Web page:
Round headed apple tree borer (Saperda candida): a long-horned bettle that bores into trunks, sometimes causing death to the plant.  Diagnostic features are sawdust castings at the base of trees.

Fall webworm (Hypanthria cunea): a moth that lays its eggs on the underside of leaves and is generally active in mid-summer-late fall. Diagnostic features: web-like structures at the ends of twigs containing larvae. The larvae will eat the leaves in their web and will enlarge their structure as needed.

Aphids  (Aphidoidea): an insect that feeds on the sap of phloem tissue. Diagnostic features: Large clusters of green or orange insects will invade the plant. Symptoms include mottled leaves, yellowing, stunted growth, curled leaves, browning, wilting, low yields and death of the plant.


Fire blight: caused by bacterium Erwinia amylovora. The bacteria infects many members of the Rosaeceae family, attacking the fruit, stem, shoot and blossoms.

Quince rust (Gymnosporangium clavipes): A fungus that infects the leaves fruit of the family Rosaceae. Diagnostic features include orange spots on leaves that appear in late spring to early summer. Leaf drop and fruit damage can result.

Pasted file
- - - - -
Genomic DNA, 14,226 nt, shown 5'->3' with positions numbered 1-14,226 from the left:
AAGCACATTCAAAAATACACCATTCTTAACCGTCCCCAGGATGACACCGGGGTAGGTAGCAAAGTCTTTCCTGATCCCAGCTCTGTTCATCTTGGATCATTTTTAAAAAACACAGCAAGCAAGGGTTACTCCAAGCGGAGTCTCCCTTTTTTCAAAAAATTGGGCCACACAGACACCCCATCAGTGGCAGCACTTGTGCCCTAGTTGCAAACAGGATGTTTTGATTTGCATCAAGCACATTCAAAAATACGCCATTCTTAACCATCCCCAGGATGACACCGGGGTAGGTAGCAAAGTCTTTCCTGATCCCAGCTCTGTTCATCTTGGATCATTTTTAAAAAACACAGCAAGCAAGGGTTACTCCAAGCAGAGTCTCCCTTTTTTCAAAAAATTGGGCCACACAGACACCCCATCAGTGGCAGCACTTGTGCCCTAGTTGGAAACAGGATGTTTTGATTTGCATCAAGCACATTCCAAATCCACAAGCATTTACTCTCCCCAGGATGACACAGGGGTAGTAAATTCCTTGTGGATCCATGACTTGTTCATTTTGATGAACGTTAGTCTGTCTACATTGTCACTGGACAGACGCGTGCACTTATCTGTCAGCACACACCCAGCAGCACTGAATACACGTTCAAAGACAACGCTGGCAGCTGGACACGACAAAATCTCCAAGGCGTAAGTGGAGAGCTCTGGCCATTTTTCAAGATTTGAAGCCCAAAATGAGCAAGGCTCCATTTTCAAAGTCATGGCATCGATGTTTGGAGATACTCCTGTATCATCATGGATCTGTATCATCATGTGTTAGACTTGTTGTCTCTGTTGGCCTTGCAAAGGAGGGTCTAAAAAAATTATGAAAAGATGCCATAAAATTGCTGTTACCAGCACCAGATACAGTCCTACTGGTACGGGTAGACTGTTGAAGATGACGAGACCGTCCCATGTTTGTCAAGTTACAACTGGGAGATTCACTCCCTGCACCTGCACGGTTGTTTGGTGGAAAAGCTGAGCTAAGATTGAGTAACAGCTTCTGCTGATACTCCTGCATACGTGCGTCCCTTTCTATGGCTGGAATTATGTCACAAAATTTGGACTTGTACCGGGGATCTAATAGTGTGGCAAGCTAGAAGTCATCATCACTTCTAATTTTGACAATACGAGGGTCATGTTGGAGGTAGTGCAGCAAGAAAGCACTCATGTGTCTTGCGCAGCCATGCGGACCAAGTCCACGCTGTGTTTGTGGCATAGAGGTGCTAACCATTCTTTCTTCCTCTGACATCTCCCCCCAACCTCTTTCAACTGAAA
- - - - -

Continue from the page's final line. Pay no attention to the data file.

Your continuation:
Powdery mildew: This  fungus that affects a large number of plants. Diagnostic symptoms include white powdery spots on leaves and stems. The fungus grows well in humid, temperate conditions. Powdery mildew: This  fungus that affects a large number of plants. Diagnostic symptoms include white powdery spots on leaves and stems. The fungus grows well in humid, temperate conditions.

And then there are the health benefits!

Although most gardeners rarely enjoy the fruit of their Amelanchier shrubs, having been outcompeted by the birds, there is some evidence that the fruit is high in nutrients.

A study published in the Journal of Functional Foods in 2016 listed the nutrients found in the fruit, including manganese, magnesium, iron, calcium, potassium and copper. In addition, the fruit is rich in nutraceuticals such as anthocyanins, chlorogenic acid, catechins and rutin. There is also some research indicating that the fruit has antidiabetic properties.   The report’s conclusion states: “the study indicates that the serviceberry fruits present a plethora of phytochemicals with the capacity to promote health and protect against chronic diseases.”


Donno, D., Cerutti A.K et al. Serviceberry- a berry fruit with growing interest of industry. Journal of Functional Foods, 2016; 26; pp. 157-166

Eastman, John. The Book of Forest and Thicket. Mechanicsburg, PA: Stackpole Books; 1992.

Farrar, John.  Trees in Canada. Markham, Ontario: Fitzhenry and Whiteside Ltd.; 1995.

Perry, Leonard. “Serviceberries” University of Vermont Extension, Dept. of Plant and Soil Science. Accessed February 2017..

Zuzek, Kathy, Berlin, Beth.  “Serviceberry or Juneberry (Amelanchier spp)”.University of Minnesota Extension. Accessed February 2017.

Submitted by Sabine Behnk